I felt very lucky to visit David and Kirsten’s cool house and see their Poole collection.  Poole pottery is beautiful!  The colours, the different shapes, I can see why it is a popular item to collect.  What I love so much about their collection is that they actually USE it everyday.  Yes, it isn’t saved for a special collection, it is used daily.  I guess it would be hard to go back to 3rd grade anything when you have premium sitting in your house.

Poole Pottery is a pottery manufacturer.  It was founded in 1873 by a Jesse Carter in….. Poole, Dorset in the England.  It wasn’t until 1999 that production was moved from the quay to a new site in Sopers Lane.  It closed in 2006.  Good news though, the pottery has recently restarted production at it’s new factory in Burslem, Staffordshire.

Since moving in with Kirsten, she has joined in the Poole collection hunt with gusto.  David and Kirsten can visit an op shop or antique store and, using their X-David started collecting Poole 25 years ago when he bought 60 pieces for 20 dollars on Ponsonby Road.  He was drawn to it as he loved the look of it. Because it wasn’t fashionable at that time, it was dirt cheap.  Flatmates and having nice crockery don’t really go together. Therefore the positioning of the Poole was dependent on the flatmates.  In some flats the Poole didn’t leave the positioning of “under the bed”. With other flatmates, the Poole got out and lovingly used in the kitchen.

ray Poole eyes” can scan the room to detect Poole.  Quite the skill to have when collecting. One thing they did find a few years ago, were spare lids for Poole dishes that they did already have.  They bought them just in case they should ever break one of theirs.  Great thinking, especially in a house with two boys under seven years of age.  Luckily though I have found another clever soul who started a business matching and replacing discontinued Poole pottery.  Got to love an entrepreneur. http://www.poole-pottery-replacements.co.uk/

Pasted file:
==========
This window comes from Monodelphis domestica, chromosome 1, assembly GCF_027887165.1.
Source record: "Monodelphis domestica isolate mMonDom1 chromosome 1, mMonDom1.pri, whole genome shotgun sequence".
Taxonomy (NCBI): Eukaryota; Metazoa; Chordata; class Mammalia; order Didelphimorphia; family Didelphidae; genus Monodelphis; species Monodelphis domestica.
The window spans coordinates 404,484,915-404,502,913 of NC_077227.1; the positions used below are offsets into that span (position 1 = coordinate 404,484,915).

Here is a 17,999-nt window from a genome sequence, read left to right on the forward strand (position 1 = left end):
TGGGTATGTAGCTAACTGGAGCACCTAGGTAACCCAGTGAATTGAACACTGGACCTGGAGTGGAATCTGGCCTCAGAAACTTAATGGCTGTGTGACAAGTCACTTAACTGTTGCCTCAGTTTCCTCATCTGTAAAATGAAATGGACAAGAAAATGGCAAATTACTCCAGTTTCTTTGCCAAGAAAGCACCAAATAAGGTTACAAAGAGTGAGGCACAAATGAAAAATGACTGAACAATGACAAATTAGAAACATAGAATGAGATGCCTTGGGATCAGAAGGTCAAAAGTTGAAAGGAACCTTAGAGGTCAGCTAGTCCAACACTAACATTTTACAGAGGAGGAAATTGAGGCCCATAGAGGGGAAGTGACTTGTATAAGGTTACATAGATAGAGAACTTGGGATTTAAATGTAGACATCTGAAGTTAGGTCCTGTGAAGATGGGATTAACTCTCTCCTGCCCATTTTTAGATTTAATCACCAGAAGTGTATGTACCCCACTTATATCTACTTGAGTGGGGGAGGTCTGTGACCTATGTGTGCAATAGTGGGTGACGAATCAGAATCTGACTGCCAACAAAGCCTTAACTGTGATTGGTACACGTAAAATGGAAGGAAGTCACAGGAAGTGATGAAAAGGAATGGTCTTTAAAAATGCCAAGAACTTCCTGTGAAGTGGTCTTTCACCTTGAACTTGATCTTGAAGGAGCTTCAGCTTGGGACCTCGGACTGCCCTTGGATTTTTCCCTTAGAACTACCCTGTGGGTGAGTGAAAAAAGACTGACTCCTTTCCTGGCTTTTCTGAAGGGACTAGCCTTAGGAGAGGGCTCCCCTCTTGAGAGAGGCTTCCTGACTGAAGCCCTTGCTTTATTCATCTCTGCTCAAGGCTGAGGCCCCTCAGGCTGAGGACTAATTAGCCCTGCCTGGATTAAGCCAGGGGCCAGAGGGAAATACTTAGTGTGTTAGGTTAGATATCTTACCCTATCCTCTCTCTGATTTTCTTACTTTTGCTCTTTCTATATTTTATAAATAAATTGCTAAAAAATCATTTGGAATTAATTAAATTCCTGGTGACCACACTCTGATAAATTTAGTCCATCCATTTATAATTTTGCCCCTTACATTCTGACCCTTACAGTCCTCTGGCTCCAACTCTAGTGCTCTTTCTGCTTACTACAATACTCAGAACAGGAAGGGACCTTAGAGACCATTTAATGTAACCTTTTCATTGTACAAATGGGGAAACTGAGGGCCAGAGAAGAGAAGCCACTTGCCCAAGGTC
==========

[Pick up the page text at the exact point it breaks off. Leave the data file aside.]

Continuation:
Gifts of Poole also help Kirsten and David continue to grow their Poole passion.  Like the time a friend of a friend saw Kirsten’s collection and turned up with a divine Poole teapot that she “didn’t use anymore and knew Kirsten would appreciate it”.

A couple of years ago David and Kirsten renovated their kitchen.  I love what they did- especially as so much of their crockery is on display.  I think it adds a lot of personality and originality to a kitchen.  An open shelf of Poole cups sit below a window where you can see the tops of native trees. Beautiful!

When you open their wide, wonderful drawers what greets you?  Yes more Poole, side plate and bowl Poole. I’m pretty awestruck by this stage with all the Poole.  Kirsten does notice and informs me that she is taking better care of it now, it doesn’t go in the dishwasher anymore…… she hand washes it.  

I can’t end this piece without going on about the different colours in David and Kirstens collection.  Look at the two pieces below.

Both blue, both Poole but I love how they are a different shade.  I think this is what  makes Poole special.  In this mass produced time when everything looks the same, Poole has different shades and below, different sizes, but just by a fraction, not much at all.

I will finish by sharing Kirsten and David’s favourite pieces.  David is rather partial to the oval plates.  They are a great shape and different.  Kirsten however finds nothing better in her day than make a real coffee, and drink it out of a thin lipped Poole cup.  This is her morning tea ritual.  Nice.

Sarah Laing did the watercolour that hangs just off from the kitchen. An Auckland based writer and cartoonist she did a series on her favourite crockery and Kirsten asked her to do one of turquoise Poole for David.

This entry was published on November 13, 2012 at 7:12 pm. It’s filed under Crockery, kitchen goods and tagged , , , , . Bookmark the permalink. Follow any comments here with the RSS feed for this post.

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